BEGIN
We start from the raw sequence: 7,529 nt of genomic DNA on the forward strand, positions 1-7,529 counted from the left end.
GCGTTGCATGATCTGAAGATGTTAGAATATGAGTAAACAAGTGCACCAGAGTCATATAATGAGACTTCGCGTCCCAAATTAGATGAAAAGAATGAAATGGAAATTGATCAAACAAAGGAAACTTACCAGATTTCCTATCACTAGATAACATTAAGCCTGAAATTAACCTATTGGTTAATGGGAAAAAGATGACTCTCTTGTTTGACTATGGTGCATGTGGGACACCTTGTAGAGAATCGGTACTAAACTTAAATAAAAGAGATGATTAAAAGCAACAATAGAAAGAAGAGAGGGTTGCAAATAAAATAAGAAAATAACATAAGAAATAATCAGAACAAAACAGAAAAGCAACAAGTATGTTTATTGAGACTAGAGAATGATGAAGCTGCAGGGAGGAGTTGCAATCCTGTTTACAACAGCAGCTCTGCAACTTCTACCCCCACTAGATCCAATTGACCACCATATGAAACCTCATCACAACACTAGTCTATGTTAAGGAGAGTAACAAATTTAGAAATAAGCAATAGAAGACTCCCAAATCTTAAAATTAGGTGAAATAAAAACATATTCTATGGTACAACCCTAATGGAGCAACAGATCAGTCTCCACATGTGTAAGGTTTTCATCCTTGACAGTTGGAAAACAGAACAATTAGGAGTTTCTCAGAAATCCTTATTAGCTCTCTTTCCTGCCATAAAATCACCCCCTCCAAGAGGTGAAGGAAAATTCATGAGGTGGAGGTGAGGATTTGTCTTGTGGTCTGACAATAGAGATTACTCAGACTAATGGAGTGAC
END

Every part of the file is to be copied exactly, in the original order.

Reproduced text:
We start from the raw sequence: 7,529 nt of genomic DNA on the forward strand, positions 1-7,529 counted from the left end.
GCGTTGCATGATCTGAAGATGTTAGAATATGAGTAAACAAGTGCACCAGAGTCATATAATGAGACTTCGCGTCCCAAATTAGATGAAAAGAATGAAATGGAAATTGATCAAACAAAGGAAACTTACCAGATTTCCTATCACTAGATAACATTAAGCCTGAAATTAACCTATTGGTTAATGGGAAAAAGATGACTCTCTTGTTTGACTATGGTGCATGTGGGACACCTTGTAGAGAATCGGTACTAAACTTAAATAAAAGAGATGATTAAAAGCAACAATAGAAAGAAGAGAGGGTTGCAAATAAAATAAGAAAATAACATAAGAAATAATCAGAACAAAACAGAAAAGCAACAAGTATGTTTATTGAGACTAGAGAATGATGAAGCTGCAGGGAGGAGTTGCAATCCTGTTTACAACAGCAGCTCTGCAACTTCTACCCCCACTAGATCCAATTGACCACCATATGAAACCTCATCACAACACTAGTCTATGTTAAGGAGAGTAACAAATTTAGAAATAAGCAATAGAAGACTCCCAAATCTTAAAATTAGGTGAAATAAAAACATATTCTATGGTACAACCCTAATGGAGCAACAGATCAGTCTCCACATGTGTAAGGTTTTCATCCTTGACAGTTGGAAAACAGAACAATTAGGAGTTTCTCAGAAATCCTTATTAGCTCTCTTTCCTGCCATAAAATCACCCCCTCCAAGAGGTGAAGGAAAATTCATGAGGTGGAGGTGAGGATTTGTCTTGTGGTCTGACAATAGAGATTACTCAGACTAATGGAGTGAC